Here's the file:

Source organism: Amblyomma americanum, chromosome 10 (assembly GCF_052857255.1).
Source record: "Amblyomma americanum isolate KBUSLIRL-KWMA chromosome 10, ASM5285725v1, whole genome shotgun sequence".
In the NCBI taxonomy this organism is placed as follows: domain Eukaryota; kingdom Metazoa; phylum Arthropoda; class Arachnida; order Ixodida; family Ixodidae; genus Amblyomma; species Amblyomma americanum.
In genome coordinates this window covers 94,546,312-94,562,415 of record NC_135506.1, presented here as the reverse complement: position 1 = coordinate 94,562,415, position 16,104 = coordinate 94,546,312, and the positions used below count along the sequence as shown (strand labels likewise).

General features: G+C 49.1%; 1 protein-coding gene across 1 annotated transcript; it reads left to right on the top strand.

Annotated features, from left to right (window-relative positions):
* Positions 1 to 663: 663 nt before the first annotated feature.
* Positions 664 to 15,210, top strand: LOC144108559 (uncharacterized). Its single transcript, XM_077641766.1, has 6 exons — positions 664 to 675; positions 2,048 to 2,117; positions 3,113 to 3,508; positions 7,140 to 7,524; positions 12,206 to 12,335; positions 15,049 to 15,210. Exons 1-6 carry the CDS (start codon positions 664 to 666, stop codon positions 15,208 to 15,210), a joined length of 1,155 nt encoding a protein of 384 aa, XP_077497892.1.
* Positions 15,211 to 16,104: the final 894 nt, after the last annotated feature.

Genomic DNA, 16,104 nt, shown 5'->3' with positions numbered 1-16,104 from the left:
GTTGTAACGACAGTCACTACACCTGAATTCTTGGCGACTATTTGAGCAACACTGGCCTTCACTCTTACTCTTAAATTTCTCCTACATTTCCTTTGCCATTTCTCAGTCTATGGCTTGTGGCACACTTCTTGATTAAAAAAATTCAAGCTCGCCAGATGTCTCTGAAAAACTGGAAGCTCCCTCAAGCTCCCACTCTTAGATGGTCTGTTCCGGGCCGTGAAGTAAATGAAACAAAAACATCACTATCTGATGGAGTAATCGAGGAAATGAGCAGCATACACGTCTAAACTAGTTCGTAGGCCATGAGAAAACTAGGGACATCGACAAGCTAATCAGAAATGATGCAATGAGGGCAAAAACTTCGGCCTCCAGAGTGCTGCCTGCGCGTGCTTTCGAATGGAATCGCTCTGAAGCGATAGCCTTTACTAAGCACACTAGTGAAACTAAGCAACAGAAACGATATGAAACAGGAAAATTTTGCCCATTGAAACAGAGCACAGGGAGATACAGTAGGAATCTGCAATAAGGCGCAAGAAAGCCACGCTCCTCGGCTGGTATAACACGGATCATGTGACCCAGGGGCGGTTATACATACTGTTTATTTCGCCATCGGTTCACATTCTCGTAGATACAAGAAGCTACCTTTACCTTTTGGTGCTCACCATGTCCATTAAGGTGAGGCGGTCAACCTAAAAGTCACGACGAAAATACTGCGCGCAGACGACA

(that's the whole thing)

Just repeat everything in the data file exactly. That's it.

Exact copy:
Source organism: Amblyomma americanum, chromosome 10 (assembly GCF_052857255.1).
Source record: "Amblyomma americanum isolate KBUSLIRL-KWMA chromosome 10, ASM5285725v1, whole genome shotgun sequence".
In the NCBI taxonomy this organism is placed as follows: domain Eukaryota; kingdom Metazoa; phylum Arthropoda; class Arachnida; order Ixodida; family Ixodidae; genus Amblyomma; species Amblyomma americanum.
In genome coordinates this window covers 94,546,312-94,562,415 of record NC_135506.1, presented here as the reverse complement: position 1 = coordinate 94,562,415, position 16,104 = coordinate 94,546,312, and the positions used below count along the sequence as shown (strand labels likewise).

General features: G+C 49.1%; 1 protein-coding gene across 1 annotated transcript; it reads left to right on the top strand.

Annotated features, from left to right (window-relative positions):
* Positions 1 to 663: 663 nt before the first annotated feature.
* Positions 664 to 15,210, top strand: LOC144108559 (uncharacterized). Its single transcript, XM_077641766.1, has 6 exons — positions 664 to 675; positions 2,048 to 2,117; positions 3,113 to 3,508; positions 7,140 to 7,524; positions 12,206 to 12,335; positions 15,049 to 15,210. Exons 1-6 carry the CDS (start codon positions 664 to 666, stop codon positions 15,208 to 15,210), a joined length of 1,155 nt encoding a protein of 384 aa, XP_077497892.1.
* Positions 15,211 to 16,104: the final 894 nt, after the last annotated feature.

Genomic DNA, 16,104 nt, shown 5'->3' with positions numbered 1-16,104 from the left:
GTTGTAACGACAGTCACTACACCTGAATTCTTGGCGACTATTTGAGCAACACTGGCCTTCACTCTTACTCTTAAATTTCTCCTACATTTCCTTTGCCATTTCTCAGTCTATGGCTTGTGGCACACTTCTTGATTAAAAAAATTCAAGCTCGCCAGATGTCTCTGAAAAACTGGAAGCTCCCTCAAGCTCCCACTCTTAGATGGTCTGTTCCGGGCCGTGAAGTAAATGAAACAAAAACATCACTATCTGATGGAGTAATCGAGGAAATGAGCAGCATACACGTCTAAACTAGTTCGTAGGCCATGAGAAAACTAGGGACATCGACAAGCTAATCAGAAATGATGCAATGAGGGCAAAAACTTCGGCCTCCAGAGTGCTGCCTGCGCGTGCTTTCGAATGGAATCGCTCTGAAGCGATAGCCTTTACTAAGCACACTAGTGAAACTAAGCAACAGAAACGATATGAAACAGGAAAATTTTGCCCATTGAAACAGAGCACAGGGAGATACAGTAGGAATCTGCAATAAGGCGCAAGAAAGCCACGCTCCTCGGCTGGTATAACACGGATCATGTGACCCAGGGGCGGTTATACATACTGTTTATTTCGCCATCGGTTCACATTCTCGTAGATACAAGAAGCTACCTTTACCTTTTGGTGCTCACCATGTCCATTAAGGTGAGGCGGTCAACCTAAAAGTCACGACGAAAATACTGCGCGCAGACGACA